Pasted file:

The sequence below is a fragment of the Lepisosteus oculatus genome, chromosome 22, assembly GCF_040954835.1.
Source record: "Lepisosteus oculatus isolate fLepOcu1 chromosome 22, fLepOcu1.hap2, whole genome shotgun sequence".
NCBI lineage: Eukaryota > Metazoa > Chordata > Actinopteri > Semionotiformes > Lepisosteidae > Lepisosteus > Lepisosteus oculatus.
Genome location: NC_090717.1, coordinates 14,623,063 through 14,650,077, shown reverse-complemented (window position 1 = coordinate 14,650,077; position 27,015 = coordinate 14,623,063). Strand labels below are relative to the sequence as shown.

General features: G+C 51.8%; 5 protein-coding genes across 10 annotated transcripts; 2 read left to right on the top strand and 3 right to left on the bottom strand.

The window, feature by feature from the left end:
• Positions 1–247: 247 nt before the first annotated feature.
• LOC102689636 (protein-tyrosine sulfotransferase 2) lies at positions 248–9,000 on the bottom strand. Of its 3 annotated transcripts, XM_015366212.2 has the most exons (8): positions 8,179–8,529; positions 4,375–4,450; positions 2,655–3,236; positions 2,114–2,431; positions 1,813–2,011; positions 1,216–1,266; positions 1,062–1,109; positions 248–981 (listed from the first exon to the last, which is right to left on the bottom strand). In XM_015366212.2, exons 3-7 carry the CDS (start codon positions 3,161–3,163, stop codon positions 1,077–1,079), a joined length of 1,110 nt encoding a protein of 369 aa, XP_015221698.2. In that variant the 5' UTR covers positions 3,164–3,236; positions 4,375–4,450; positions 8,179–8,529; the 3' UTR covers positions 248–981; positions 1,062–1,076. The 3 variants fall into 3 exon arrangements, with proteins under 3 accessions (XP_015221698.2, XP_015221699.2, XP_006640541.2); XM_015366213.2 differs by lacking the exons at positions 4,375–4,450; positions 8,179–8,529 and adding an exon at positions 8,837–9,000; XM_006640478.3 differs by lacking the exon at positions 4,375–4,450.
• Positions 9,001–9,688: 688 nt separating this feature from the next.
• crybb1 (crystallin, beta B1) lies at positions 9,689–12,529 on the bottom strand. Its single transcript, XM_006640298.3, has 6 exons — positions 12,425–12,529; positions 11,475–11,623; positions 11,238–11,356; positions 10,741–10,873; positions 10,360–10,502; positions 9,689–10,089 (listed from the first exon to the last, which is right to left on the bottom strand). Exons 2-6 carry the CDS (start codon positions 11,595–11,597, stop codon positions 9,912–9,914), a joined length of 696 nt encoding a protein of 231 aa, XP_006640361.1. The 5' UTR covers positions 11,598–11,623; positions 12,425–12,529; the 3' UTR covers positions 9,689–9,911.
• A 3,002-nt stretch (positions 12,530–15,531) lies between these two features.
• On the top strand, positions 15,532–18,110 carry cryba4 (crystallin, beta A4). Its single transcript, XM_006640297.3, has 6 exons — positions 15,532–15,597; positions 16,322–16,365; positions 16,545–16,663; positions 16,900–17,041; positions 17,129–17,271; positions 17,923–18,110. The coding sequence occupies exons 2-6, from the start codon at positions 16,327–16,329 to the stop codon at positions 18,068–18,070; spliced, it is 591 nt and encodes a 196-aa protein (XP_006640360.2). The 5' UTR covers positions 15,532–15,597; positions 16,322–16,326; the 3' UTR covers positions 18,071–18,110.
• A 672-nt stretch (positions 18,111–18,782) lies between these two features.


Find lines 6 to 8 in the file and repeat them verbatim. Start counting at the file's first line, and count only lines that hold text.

The window, feature by feature from the left end:
• Positions 1–247: 247 nt before the first annotated feature.
• LOC102689636 (protein-tyrosine sulfotransferase 2) lies at positions 248–9,000 on the bottom strand. Of its 3 annotated transcripts, XM_015366212.2 has the most exons (8): positions 8,179–8,529; positions 4,375–4,450; positions 2,655–3,236; positions 2,114–2,431; positions 1,813–2,011; positions 1,216–1,266; positions 1,062–1,109; positions 248–981 (listed from the first exon to the last, which is right to left on the bottom strand). In XM_015366212.2, exons 3-7 carry the CDS (start codon positions 3,161–3,163, stop codon positions 1,077–1,079), a joined length of 1,110 nt encoding a protein of 369 aa, XP_015221698.2. In that variant the 5' UTR covers positions 3,164–3,236; positions 4,375–4,450; positions 8,179–8,529; the 3' UTR covers positions 248–981; positions 1,062–1,076. The 3 variants fall into 3 exon arrangements, with proteins under 3 accessions (XP_015221698.2, XP_015221699.2, XP_006640541.2); XM_015366213.2 differs by lacking the exons at positions 4,375–4,450; positions 8,179–8,529 and adding an exon at positions 8,837–9,000; XM_006640478.3 differs by lacking the exon at positions 4,375–4,450.